Amelia Earhart distress calls

The mystery of what happened to Amelia Earhart has captivated people since her July 2, 1937 disappearance when she was trying to become the first woman to fly around the globe. But, there were plenty of clues at the time that weren’t properly pieced together.

Dozens of people around the world apparently heard Amelia Earhart’s distress calls after her plane crash-landed somewhere in or around the Pacific Ocean. The International Group for Historic Aircraft Recovery (TIGHAR) has been investigating Earhart’s disappearance for decades and have made serious breakthroughs recently that may have finally cracked the case.

When her plane went missing, a request was made for anyone able to listen to the frequencies she had been using on her trip. Those who did report hearing the famed aviatrix calling for help. The distress calls suggest the plane landed in the water, leaving Earhart and her injured navigator Fred Noonan stranded on a reef.

A couple hours after the crash, a station involved in the search heard the word “Earhart.” Later on that night, a Texas woman said she heard Amelia say she was “down on an uncharted island – small, uninhabited” and the plane was “part on land, part in water.” Earhart was also saying that Noonan needed help because of his injuries.

A Kentucky woman also heard Earhart’s distress calls saying the plane was in the water. She reportedly heard the aviatrix say, “Our plane is about out of gas. Water all around. Very dark.” Earhart then mentioned approaching storms before saying, “Will have to get out of here,’ she said. ‘We can’t stay here long.”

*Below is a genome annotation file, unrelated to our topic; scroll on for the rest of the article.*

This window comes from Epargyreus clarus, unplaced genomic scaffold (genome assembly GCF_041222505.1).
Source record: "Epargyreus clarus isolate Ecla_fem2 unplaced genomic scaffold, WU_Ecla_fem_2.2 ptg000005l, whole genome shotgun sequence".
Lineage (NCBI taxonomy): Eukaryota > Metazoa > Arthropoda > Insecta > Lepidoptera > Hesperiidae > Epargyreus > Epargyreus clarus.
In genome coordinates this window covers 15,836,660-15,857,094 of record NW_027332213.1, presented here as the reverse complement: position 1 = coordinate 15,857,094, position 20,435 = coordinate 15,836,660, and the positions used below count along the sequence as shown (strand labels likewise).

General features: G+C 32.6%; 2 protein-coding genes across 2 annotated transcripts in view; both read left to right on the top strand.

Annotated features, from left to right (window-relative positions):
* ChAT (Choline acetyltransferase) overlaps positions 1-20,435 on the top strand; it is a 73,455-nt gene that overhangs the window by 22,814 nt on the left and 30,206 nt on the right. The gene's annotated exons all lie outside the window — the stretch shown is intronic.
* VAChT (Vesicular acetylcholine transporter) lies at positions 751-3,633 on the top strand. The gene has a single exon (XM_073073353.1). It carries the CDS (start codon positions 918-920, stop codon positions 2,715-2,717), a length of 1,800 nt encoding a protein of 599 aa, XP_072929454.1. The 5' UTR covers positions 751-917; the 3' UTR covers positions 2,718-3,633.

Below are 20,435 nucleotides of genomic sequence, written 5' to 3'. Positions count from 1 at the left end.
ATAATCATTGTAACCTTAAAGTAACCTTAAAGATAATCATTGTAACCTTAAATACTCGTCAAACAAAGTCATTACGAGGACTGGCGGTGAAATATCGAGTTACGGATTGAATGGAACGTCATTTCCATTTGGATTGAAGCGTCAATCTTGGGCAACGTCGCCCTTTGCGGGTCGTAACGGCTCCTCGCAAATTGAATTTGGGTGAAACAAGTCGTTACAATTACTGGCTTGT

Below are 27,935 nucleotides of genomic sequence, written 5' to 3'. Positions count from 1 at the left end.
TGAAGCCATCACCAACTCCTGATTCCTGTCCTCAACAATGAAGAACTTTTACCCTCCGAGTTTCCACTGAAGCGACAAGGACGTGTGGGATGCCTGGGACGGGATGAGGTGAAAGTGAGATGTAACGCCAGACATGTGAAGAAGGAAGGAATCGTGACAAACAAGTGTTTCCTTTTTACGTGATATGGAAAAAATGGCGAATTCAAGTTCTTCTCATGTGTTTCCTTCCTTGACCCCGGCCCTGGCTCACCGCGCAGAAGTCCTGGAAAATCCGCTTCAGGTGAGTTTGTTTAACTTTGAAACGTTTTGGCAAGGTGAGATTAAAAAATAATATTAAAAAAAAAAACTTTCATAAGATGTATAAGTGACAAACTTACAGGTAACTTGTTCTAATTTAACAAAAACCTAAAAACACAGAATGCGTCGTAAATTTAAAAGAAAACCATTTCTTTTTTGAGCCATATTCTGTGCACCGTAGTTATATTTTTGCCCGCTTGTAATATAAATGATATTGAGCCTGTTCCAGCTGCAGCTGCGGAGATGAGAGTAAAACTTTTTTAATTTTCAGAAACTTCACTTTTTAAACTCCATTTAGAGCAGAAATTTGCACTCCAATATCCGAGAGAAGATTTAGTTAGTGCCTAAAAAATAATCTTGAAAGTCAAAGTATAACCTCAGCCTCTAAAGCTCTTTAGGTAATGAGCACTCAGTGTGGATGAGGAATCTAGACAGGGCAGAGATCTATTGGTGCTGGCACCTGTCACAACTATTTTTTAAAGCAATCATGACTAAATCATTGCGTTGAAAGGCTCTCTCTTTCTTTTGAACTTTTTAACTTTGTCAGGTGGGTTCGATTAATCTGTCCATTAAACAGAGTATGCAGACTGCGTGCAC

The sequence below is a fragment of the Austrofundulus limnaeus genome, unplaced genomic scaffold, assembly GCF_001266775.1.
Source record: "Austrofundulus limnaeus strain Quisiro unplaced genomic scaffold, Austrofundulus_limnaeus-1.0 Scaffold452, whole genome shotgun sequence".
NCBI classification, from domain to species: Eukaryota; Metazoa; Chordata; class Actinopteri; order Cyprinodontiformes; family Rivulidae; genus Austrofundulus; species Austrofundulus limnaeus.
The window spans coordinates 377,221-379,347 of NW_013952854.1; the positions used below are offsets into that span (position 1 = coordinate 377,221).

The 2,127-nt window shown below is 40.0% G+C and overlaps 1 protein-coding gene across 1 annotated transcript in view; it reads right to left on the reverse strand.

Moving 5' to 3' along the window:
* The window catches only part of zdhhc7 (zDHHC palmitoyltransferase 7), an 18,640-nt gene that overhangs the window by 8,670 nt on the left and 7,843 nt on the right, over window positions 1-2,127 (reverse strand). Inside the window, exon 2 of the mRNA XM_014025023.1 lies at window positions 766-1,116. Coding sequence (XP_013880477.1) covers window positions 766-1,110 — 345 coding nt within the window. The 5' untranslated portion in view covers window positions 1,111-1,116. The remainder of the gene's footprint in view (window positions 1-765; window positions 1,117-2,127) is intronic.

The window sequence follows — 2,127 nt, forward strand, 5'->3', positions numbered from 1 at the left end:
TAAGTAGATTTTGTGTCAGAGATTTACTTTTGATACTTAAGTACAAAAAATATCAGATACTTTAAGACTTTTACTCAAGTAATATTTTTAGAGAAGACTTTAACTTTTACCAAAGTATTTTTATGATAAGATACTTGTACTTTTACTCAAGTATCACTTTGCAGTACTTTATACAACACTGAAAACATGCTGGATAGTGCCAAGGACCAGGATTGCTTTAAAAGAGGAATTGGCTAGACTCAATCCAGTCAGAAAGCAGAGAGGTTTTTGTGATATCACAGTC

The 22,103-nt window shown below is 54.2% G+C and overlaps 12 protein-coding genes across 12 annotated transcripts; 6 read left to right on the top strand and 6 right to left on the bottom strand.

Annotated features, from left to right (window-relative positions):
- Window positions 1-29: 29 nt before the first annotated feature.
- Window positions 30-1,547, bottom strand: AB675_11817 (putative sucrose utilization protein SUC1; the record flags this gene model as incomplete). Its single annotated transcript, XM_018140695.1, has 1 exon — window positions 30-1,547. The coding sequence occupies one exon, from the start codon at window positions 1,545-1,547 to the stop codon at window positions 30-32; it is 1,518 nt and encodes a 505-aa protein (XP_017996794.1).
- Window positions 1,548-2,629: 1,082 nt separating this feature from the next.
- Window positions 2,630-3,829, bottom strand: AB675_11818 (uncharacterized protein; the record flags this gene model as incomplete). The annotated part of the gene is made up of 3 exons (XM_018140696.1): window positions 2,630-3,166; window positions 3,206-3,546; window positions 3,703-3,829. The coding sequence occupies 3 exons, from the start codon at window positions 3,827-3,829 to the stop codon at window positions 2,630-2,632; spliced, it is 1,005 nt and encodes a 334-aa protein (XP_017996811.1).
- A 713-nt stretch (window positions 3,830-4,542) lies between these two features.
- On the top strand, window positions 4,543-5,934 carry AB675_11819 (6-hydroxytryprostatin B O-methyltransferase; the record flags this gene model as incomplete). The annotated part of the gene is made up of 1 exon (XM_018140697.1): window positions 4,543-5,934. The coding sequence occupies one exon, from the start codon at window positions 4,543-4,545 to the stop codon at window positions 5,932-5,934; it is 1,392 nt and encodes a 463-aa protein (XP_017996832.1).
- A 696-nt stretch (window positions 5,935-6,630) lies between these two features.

The calls appear to have originated from Gardner Island. Today, Gardner Island is called Nikumaroo. TIGHAR’s executive director Richard Gillespie states that radio calls were sent when the motor of the plane was running. This was only possible during low tide on the reef where they were believed to have been stranded. The timing of the distress calls lines up to low tide where they are now believed to have been.

‘The only sensible thing to do was to only send radio calls when the engine was running and charging the batteries. But on the reef, the tide comes in and the tide goes out,” Gillespie wrote in a recent paper.

Amelia Earhart

A male’s voice was heard on July 3rd, signaling that Noonan was still alive the day after the crash. The following day, a Wyoming teen heard a man and a woman say the plane was on a reef. Amelia asked for anyone listening to “tell husband alright.”

Florida teen Betty Klenck heard one of the last distress calls. Noonan was complaining about his head and being a bit unreasonable. Amelia and her navigator were discussing the rising water and Amelia was swearing. Betty took detailed notes about what she heard and was aware of information that she wouldn’t have known otherwise.

In one of the last calls, Canadian Thelma Lovelace heard Earhart say, “Can you read me? Can you read me? This is Amelia Earhart. This is Amelia Earhart. Please come in.” She then gave latitude and longitude which Lovelace lost. “We have taken in water, my navigator is badly hurt. My navigator is badly hurt. We are in need of medical care and must have help; we can’t hold on much longer,” Earhart continued.

The distress calls were not heard after July 7th, leading Gillespie to believe the plane washed over the reef and sunk to the bottom of the ocean sometime between that day and July 9th.

Researchers continue investigating what happened to Amelia Earhart. They are on a mission to find the missing pieces to this puzzle. They plan to search the waters off that reef in hopes of finding her plane.

More information is in the video below.

Source: Inquisitr

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